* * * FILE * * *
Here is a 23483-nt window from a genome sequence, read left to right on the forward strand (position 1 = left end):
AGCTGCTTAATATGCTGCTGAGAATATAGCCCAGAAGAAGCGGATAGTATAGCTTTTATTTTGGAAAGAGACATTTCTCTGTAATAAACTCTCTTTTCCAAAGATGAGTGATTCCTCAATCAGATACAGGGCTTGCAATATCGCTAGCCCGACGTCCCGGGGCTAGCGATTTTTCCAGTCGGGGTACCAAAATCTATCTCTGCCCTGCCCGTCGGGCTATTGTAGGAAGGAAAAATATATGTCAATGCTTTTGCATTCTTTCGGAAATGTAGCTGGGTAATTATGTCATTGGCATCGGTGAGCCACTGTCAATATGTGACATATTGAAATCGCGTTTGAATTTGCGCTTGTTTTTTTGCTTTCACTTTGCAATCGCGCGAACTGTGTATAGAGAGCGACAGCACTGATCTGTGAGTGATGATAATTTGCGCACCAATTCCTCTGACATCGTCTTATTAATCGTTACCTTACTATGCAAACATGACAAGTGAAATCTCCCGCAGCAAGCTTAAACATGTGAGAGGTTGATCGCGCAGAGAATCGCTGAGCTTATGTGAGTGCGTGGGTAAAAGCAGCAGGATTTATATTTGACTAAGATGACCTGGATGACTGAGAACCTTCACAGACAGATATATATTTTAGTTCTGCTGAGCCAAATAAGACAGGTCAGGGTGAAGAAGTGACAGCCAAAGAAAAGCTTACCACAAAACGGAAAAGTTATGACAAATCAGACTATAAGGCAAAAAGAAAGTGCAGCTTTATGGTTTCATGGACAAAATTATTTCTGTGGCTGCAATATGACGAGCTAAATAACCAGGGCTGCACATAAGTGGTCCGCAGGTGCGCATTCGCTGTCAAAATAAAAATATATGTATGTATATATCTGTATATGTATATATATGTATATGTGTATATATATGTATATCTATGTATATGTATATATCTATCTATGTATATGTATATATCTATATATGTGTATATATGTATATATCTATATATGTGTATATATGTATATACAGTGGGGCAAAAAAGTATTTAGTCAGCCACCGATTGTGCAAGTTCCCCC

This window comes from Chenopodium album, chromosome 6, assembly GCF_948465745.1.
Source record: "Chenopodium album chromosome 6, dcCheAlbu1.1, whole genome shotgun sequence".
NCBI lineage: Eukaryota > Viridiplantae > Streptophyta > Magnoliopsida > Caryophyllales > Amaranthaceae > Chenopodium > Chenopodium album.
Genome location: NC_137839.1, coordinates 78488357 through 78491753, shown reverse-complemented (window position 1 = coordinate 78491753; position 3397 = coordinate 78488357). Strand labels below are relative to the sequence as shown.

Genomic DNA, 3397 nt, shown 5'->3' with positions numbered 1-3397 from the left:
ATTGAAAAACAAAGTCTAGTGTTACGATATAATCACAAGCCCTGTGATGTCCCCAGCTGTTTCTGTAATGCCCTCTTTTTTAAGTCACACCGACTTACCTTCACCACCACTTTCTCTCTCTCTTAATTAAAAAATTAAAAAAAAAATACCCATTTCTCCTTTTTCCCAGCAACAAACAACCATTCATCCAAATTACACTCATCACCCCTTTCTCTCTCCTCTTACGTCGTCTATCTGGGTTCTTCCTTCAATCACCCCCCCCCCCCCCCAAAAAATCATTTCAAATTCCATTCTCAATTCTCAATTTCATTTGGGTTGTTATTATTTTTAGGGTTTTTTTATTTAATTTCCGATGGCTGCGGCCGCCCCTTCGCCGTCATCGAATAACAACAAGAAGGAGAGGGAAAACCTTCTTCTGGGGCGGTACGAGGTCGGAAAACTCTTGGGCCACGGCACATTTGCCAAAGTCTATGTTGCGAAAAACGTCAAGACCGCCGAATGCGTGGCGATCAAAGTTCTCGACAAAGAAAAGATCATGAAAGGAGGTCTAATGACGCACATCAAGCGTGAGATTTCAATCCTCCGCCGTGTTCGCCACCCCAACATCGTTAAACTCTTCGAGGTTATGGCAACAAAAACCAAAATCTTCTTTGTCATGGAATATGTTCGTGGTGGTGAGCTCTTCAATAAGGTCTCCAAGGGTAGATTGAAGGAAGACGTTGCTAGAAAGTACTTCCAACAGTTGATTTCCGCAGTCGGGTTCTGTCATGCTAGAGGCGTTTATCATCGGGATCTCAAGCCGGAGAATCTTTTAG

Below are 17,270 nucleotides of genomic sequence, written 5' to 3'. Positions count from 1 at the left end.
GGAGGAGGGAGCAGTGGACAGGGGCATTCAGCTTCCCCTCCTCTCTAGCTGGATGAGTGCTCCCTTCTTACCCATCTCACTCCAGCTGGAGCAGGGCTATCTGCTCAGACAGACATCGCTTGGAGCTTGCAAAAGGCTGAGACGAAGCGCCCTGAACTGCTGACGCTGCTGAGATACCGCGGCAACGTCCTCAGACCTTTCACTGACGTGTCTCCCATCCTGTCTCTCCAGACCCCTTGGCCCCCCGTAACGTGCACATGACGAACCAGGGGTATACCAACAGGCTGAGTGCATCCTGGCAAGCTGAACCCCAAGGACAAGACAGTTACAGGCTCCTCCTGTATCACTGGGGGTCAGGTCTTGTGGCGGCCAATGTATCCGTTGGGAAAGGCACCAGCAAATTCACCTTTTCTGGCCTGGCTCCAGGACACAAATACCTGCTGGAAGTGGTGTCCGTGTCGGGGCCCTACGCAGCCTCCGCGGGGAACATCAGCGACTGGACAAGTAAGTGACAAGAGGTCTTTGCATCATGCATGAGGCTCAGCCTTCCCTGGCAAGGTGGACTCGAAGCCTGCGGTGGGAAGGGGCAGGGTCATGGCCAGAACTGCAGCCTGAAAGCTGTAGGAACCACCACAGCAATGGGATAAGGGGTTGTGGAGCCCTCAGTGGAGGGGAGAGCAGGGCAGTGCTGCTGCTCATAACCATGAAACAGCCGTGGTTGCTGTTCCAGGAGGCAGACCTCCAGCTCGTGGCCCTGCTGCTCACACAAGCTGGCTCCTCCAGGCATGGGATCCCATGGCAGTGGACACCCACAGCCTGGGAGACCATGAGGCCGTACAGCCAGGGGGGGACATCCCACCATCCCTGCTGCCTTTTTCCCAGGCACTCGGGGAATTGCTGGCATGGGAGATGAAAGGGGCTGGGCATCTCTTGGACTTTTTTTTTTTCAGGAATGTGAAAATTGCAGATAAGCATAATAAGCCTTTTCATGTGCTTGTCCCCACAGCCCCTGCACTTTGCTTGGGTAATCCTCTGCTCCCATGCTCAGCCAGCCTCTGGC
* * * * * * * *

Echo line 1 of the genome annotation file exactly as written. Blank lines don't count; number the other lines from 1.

Here is a 23483-nt window from a genome sequence, read left to right on the forward strand (position 1 = left end):